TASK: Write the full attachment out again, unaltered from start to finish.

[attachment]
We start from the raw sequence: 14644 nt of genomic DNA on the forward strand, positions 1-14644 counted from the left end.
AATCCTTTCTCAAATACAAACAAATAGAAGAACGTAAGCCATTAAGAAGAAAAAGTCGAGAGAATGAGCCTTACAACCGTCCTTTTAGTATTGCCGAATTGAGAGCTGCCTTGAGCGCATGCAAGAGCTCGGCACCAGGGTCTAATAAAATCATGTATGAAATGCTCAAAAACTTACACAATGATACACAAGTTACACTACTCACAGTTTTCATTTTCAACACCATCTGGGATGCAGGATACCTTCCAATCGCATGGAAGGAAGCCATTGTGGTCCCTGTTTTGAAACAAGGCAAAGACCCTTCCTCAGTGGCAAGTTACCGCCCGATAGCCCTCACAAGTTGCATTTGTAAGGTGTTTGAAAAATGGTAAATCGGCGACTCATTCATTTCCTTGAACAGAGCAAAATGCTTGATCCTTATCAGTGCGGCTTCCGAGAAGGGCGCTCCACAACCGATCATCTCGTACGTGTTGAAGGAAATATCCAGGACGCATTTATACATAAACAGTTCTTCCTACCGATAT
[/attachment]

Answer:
We start from the raw sequence: 14644 nt of genomic DNA on the forward strand, positions 1-14644 counted from the left end.
AATCCTTTCTCAAATACAAACAAATAGAAGAACGTAAGCCATTAAGAAGAAAAAGTCGAGAGAATGAGCCTTACAACCGTCCTTTTAGTATTGCCGAATTGAGAGCTGCCTTGAGCGCATGCAAGAGCTCGGCACCAGGGTCTAATAAAATCATGTATGAAATGCTCAAAAACTTACACAATGATACACAAGTTACACTACTCACAGTTTTCATTTTCAACACCATCTGGGATGCAGGATACCTTCCAATCGCATGGAAGGAAGCCATTGTGGTCCCTGTTTTGAAACAAGGCAAAGACCCTTCCTCAGTGGCAAGTTACCGCCCGATAGCCCTCACAAGTTGCATTTGTAAGGTGTTTGAAAAATGGTAAATCGGCGACTCATTCATTTCCTTGAACAGAGCAAAATGCTTGATCCTTATCAGTGCGGCTTCCGAGAAGGGCGCTCCACAACCGATCATCTCGTACGTGTTGAAGGAAATATCCAGGACGCATTTATACATAAACAGTTCTTCCTACCGATAT